Twenty fire tenders took more than 12 hours to douse the flames at Gurudas Mansion at the Gariahat crossing.
Firefighters as well as residents of the five-storey building blamed the long duration on a number of factors — stalls blocking access to the building and free movement on the footpath, multiple partitions in some of the stores in the building and almost non-existent fire-fighting system.
The firefighters had to douse the flames on the footpath before they could concentrate on the fire in the building.
“Saris are inflammable. Storing a large number of saris increases chances of a fire turning disastrous. But we did not notice even fire sprinklers in the shops,” a senior officer in the fire and emergency services department said.
“An in-built fire-fighting system helps arrest fire. It becomes easier for fire-fighters to douse the flames because those are restricted to a small area.”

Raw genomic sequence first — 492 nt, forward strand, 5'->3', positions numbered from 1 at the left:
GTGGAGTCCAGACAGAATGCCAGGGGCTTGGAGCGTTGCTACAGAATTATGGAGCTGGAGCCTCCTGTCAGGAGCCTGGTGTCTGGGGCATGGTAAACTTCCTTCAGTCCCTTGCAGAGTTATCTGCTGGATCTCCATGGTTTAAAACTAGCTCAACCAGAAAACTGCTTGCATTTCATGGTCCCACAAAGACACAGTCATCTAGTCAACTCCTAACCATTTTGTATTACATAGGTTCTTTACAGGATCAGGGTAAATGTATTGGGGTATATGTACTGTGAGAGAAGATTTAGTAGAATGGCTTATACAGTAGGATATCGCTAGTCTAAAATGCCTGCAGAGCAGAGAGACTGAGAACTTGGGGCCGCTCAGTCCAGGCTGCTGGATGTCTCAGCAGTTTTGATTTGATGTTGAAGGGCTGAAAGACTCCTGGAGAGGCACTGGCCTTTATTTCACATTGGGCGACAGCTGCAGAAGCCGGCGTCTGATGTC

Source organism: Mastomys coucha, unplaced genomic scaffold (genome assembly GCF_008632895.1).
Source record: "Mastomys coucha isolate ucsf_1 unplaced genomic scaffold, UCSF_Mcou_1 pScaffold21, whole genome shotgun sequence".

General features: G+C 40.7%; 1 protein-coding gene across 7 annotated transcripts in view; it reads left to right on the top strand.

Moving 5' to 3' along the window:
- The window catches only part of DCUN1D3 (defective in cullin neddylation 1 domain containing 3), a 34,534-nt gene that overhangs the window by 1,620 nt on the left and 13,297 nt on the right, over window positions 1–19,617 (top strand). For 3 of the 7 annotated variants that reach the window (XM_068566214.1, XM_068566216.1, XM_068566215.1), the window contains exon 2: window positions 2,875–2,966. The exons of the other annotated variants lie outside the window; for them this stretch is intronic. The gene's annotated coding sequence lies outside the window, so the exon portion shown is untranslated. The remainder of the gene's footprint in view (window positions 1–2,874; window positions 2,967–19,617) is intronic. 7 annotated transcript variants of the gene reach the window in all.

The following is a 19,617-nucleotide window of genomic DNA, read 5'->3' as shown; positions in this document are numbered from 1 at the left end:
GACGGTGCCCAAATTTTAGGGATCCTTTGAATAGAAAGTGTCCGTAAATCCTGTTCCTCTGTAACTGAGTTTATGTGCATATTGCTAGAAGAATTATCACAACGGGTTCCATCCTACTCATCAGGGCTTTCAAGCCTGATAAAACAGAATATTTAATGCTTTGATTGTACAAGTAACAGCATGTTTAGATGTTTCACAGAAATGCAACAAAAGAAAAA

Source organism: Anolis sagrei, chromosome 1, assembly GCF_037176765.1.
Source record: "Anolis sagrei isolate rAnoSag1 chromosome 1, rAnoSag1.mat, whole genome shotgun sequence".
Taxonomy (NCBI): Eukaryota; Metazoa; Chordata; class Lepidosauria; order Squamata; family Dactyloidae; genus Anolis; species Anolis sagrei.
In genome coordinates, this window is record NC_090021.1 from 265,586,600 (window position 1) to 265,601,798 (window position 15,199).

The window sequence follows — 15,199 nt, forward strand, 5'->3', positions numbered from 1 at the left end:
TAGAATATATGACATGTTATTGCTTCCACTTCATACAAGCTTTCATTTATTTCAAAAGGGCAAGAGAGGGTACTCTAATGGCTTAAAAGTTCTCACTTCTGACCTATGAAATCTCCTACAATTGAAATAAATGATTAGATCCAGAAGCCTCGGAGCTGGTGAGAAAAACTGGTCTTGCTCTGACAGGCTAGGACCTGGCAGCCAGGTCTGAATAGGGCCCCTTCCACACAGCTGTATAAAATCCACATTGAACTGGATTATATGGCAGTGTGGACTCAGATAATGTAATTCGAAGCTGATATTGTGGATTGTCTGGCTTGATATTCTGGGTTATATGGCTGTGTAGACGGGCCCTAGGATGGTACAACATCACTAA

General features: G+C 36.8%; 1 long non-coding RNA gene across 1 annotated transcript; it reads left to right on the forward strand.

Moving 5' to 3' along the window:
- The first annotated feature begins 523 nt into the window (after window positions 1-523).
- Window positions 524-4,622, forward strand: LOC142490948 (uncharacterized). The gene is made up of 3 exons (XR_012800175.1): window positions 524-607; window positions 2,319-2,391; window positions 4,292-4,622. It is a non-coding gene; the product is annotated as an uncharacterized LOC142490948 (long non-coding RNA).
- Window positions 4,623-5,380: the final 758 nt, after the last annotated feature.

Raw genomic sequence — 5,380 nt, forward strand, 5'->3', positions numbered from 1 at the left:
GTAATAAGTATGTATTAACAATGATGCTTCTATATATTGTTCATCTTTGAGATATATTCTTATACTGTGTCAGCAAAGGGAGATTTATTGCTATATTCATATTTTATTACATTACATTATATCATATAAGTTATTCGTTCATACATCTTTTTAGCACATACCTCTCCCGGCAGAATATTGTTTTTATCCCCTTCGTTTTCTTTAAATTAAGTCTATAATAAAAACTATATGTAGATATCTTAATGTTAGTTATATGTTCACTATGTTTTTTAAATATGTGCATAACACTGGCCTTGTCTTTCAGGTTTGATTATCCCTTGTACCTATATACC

On Sunday, fire-fighters had to spray water at the building from the adjacent Gariahat flyover.
The fire and emergency services department official explained how multiple partitions inside the shops and multiple shutters made the job difficult for fire-fighters.
“The access to the upper floor of a sari shop from the ground floor was blocked as the staircase had collapsed during fire. We faced immense difficulty in accessing the upper floor of the shop,” the official said.
“We broke one shutter and one door thinking that would give us access to a room but then there was another shutter. Besides, there were so many small partitions inside that getting close to the fire became difficult,” the official said.
A resident of the building said hawkers blocked the entry to the building and the tarpaulin sheets hanging over the stalls helped spread the fire.
“Accessing the building’s entry is difficult because of stalls set up by hawkers on the pavement. There are so many of them on that small stretch that not even an inch of space is free on the footpath,” said the resident.
The fire brigade personnel had to make room through the stalls for the water pipes.
A ceiling fan in Rathin Samajpati’s flat bent out of shape because of the fire . Sanjoy Chattopadhyaya
Burnt items in the first-floor balcony of Rathin Samajpati’s apartment. Sanjoy Chattopadhyaya